Amazon Marketplace API Discovery

Now that we have established a bit of an eCommerce Amazon marketplace background in the preceding posts, it is time to roll up our sleeves and try to dive into Amazon's automation APIs. I say try, because I originally found it very difficult to discover where to dive. My Google-Fu failed me.

Amazon Marketplace Seller Processes

A vendor wishing to sell products on Amazon needs to successfully execute a number of processes in a consistent manner. Earlier posts provided a high level overview of the generic sales transaction steps from both the buyer and the sellers perspective. We now want to provide a more in-depth look at the routine seller processes.

Listing

Running a Marketplace Storefront

Before we go and automate everything, it makes sense to step back and think about what we as a seller really need to do.

Marketplace seller: Amazon vs eBay vs etc...

This post is intended to provide some additional introductory eCommerce information so that the reader has a more complete appreciation of the Amazon selling experience.

There are many flavours of online stores. I will quickly & arbitrarily group them into the following categories:

So you want to sell on Amazon?

Amazon is well known in North America (and several other parts beyond our shores). Everybody understands that Amazon is one of the online places you go to buy things. Amazon also means a very different thing to computer geeks: AWS - Amazon Web Services. AWS is known for being a cloud computing service. Very different from the original online store, not shopping related at all. I mention this now because it will come up later. It should not, but it does. Sigh...

Quench Controller in use - Part 2

We have already revealed that my home brew Quench controller based upon an recycled SEA & SEA TTL Converter functioned just fine. And I used a few dives to fine tune any mechanical tray / arm issues. Back to the battery power world.

To review: my goal was to accomplish at least a whole day of diving before a required battery change.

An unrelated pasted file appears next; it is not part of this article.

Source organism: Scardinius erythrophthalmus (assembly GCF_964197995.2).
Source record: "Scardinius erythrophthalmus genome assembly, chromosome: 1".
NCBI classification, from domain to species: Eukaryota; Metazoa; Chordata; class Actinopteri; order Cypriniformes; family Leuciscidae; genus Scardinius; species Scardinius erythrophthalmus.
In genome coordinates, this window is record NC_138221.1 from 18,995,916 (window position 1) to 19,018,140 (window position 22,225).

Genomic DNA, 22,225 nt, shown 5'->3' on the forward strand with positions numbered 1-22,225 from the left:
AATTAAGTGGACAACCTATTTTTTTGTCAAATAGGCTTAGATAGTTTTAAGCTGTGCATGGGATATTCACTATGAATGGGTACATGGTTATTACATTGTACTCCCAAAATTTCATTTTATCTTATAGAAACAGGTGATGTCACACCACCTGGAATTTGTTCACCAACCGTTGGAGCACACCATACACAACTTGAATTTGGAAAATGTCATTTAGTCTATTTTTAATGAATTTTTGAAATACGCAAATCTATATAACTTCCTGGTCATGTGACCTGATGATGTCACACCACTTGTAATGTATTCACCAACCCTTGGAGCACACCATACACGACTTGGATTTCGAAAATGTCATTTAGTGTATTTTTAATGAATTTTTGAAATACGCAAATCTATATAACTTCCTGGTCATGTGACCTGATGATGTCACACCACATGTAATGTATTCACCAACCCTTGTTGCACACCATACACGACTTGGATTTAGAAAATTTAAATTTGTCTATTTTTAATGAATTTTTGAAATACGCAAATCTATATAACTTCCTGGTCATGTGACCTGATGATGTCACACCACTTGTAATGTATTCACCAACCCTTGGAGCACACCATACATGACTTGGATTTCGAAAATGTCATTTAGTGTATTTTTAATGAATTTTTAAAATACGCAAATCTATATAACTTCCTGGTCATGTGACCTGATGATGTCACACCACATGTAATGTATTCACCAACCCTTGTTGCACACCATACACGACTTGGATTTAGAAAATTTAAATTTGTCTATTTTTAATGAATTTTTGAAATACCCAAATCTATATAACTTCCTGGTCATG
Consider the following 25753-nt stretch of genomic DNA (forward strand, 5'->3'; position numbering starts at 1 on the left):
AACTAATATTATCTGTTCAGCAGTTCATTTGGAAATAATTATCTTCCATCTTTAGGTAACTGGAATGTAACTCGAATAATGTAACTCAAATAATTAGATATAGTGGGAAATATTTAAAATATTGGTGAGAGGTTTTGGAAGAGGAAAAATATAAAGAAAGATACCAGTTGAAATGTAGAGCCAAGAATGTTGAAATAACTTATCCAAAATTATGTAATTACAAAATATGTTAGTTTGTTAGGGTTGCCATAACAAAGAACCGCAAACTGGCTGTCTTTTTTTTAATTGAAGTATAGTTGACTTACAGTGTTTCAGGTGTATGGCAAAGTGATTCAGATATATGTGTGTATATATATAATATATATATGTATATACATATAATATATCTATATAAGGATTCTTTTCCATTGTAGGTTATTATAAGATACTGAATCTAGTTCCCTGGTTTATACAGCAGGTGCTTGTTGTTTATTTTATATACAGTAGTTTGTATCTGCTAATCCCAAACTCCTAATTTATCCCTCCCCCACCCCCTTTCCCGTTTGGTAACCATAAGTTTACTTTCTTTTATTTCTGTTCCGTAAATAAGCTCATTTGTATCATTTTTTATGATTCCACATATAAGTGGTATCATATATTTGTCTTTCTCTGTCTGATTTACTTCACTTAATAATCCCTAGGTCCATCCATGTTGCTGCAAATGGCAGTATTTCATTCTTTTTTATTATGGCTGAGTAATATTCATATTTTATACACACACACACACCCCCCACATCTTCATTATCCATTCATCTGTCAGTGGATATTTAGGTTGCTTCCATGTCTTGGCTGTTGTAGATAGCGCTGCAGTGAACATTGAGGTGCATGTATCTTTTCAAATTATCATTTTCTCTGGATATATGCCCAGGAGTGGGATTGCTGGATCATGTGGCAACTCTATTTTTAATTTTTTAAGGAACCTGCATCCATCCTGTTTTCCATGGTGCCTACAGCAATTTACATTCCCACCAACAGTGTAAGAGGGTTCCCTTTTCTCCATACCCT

For me a minimum length dive is 60 minutes. I want a slush fund of at least 15 minutes pre-dive slack time. I like to dive 3 or 4 times a day. So 4 x 90 minutes would be my daily power target.

Quench Controller in use - Part 1

Before I discuss power issues, lets reveal real world operational results: the Quench controller was an infinite improvement. I am chuffed.

I started the first few dives on my liveaboard trip without using my home brew Quench controller ** and as per prior experience I had to manually adjust the power on each strobe by reaching out to both of the strobes ***.

Strobe Quench Controller Power Supply - Part 3

Due to large amounts of laziness, some procrastination and an infinite list of shiny pebble opportunities on my part, I was about to head off to a liveaboard dive vacation with a mostly unknown battery life on my Arduino based Quench controller.

Strobe Quench Controller Power Supply - Part 2

My current challenge was to provide a suitable power supply for my 5 volt Arduino Pro Mini that I was jamming inside a reclaimed SEA & SEA TTL converter. The converter previously used a CR-2 battery which would not provide enough voltage for my Ardunio.

Strobe Quench Controller Power Supply - Part 1

I had gutted a SEA & SEA TTL C converter and was replacing the innards with a home brew Arduino board that would provide a strobe Quench controller. To review: the Quench Controller would allow me to manually control the power output of my strobes (up to 2 sets of 2) from a single control knob on the TTL converter housing.

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